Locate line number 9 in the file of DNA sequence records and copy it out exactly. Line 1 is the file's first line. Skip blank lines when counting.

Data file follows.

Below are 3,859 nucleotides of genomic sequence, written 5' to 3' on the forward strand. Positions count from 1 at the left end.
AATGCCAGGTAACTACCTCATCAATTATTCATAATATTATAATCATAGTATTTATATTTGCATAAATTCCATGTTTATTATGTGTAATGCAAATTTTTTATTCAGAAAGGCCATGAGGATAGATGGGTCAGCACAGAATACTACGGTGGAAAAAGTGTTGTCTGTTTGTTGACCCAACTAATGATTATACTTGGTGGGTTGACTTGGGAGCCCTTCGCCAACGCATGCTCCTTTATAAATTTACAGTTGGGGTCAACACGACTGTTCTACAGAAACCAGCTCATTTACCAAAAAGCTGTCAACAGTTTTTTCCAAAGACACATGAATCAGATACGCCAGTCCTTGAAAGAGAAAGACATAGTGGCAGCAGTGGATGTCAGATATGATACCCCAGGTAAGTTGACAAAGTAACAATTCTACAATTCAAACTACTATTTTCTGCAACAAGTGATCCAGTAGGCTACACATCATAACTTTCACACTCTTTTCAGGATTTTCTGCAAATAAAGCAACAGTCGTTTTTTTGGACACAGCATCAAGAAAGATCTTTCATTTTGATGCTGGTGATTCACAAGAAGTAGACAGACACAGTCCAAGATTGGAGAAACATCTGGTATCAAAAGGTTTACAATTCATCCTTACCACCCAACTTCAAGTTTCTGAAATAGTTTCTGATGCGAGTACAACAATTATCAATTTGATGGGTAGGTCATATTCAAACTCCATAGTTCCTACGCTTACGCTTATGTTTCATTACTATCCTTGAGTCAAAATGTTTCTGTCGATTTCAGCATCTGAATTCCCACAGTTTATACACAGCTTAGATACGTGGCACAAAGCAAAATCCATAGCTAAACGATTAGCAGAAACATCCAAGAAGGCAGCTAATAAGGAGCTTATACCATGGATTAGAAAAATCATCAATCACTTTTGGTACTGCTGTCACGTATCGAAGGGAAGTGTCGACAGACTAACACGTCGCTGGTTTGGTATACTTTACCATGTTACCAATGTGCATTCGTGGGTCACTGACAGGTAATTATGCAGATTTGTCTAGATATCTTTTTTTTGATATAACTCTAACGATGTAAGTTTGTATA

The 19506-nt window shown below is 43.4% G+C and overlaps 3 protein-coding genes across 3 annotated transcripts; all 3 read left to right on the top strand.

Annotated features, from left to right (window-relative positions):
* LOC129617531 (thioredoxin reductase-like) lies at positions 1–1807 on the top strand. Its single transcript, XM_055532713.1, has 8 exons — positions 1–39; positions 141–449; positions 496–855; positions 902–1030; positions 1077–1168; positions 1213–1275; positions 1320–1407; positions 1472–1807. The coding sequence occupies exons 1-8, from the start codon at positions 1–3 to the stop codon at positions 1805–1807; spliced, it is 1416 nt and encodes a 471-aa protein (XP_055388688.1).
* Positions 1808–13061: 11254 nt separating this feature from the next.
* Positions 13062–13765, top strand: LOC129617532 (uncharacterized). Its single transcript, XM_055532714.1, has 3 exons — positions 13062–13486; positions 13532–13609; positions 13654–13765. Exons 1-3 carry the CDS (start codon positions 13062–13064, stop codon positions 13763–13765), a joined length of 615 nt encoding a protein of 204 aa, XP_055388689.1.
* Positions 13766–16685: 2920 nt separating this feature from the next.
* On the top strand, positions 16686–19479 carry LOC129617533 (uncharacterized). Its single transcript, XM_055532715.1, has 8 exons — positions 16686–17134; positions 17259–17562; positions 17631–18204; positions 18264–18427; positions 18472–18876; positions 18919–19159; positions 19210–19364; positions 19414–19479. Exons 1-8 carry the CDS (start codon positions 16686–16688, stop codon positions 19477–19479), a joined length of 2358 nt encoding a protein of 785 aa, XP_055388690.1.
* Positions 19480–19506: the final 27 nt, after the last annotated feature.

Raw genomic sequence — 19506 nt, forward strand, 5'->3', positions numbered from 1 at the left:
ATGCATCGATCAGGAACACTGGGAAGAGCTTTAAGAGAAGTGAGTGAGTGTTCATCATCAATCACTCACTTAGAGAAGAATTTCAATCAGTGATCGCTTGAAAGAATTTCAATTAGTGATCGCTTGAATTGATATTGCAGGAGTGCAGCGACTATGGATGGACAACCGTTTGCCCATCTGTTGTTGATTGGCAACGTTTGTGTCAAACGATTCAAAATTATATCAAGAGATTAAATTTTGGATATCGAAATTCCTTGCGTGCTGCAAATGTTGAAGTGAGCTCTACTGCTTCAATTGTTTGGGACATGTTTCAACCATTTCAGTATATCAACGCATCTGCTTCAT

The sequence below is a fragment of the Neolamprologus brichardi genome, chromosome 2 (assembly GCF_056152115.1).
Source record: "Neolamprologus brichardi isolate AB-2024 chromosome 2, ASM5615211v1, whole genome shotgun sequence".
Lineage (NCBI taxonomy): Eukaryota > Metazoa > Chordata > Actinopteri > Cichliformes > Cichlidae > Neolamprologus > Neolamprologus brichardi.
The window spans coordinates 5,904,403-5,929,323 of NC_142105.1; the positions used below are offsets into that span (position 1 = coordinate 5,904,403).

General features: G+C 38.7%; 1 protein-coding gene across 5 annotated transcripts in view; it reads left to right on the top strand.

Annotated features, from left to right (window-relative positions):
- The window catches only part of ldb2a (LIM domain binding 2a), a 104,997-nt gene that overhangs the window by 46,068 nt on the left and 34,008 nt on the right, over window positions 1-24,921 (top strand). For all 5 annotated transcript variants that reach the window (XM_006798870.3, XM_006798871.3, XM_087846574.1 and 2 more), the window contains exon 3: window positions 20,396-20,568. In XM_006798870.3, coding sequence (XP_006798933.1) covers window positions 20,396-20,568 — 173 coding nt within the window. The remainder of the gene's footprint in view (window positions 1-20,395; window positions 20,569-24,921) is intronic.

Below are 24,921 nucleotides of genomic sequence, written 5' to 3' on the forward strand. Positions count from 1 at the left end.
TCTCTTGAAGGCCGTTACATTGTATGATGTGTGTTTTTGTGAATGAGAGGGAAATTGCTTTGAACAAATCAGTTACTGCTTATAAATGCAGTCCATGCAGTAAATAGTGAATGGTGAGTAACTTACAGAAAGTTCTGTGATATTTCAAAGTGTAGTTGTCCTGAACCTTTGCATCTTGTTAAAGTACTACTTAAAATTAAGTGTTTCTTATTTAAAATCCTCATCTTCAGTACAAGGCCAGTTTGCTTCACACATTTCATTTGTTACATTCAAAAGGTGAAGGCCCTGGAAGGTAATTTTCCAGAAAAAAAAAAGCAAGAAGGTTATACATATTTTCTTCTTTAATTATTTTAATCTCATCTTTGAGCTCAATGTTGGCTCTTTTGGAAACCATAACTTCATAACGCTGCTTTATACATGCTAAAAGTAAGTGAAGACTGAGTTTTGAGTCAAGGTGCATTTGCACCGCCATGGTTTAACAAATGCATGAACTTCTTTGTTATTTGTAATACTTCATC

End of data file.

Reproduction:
* On the top strand, positions 16686–19479 carry LOC129617533 (uncharacterized). Its single transcript, XM_055532715.1, has 8 exons — positions 16686–17134; positions 17259–17562; positions 17631–18204; positions 18264–18427; positions 18472–18876; positions 18919–19159; positions 19210–19364; positions 19414–19479. Exons 1-8 carry the CDS (start codon positions 16686–16688, stop codon positions 19477–19479), a joined length of 2358 nt encoding a protein of 785 aa, XP_055388690.1.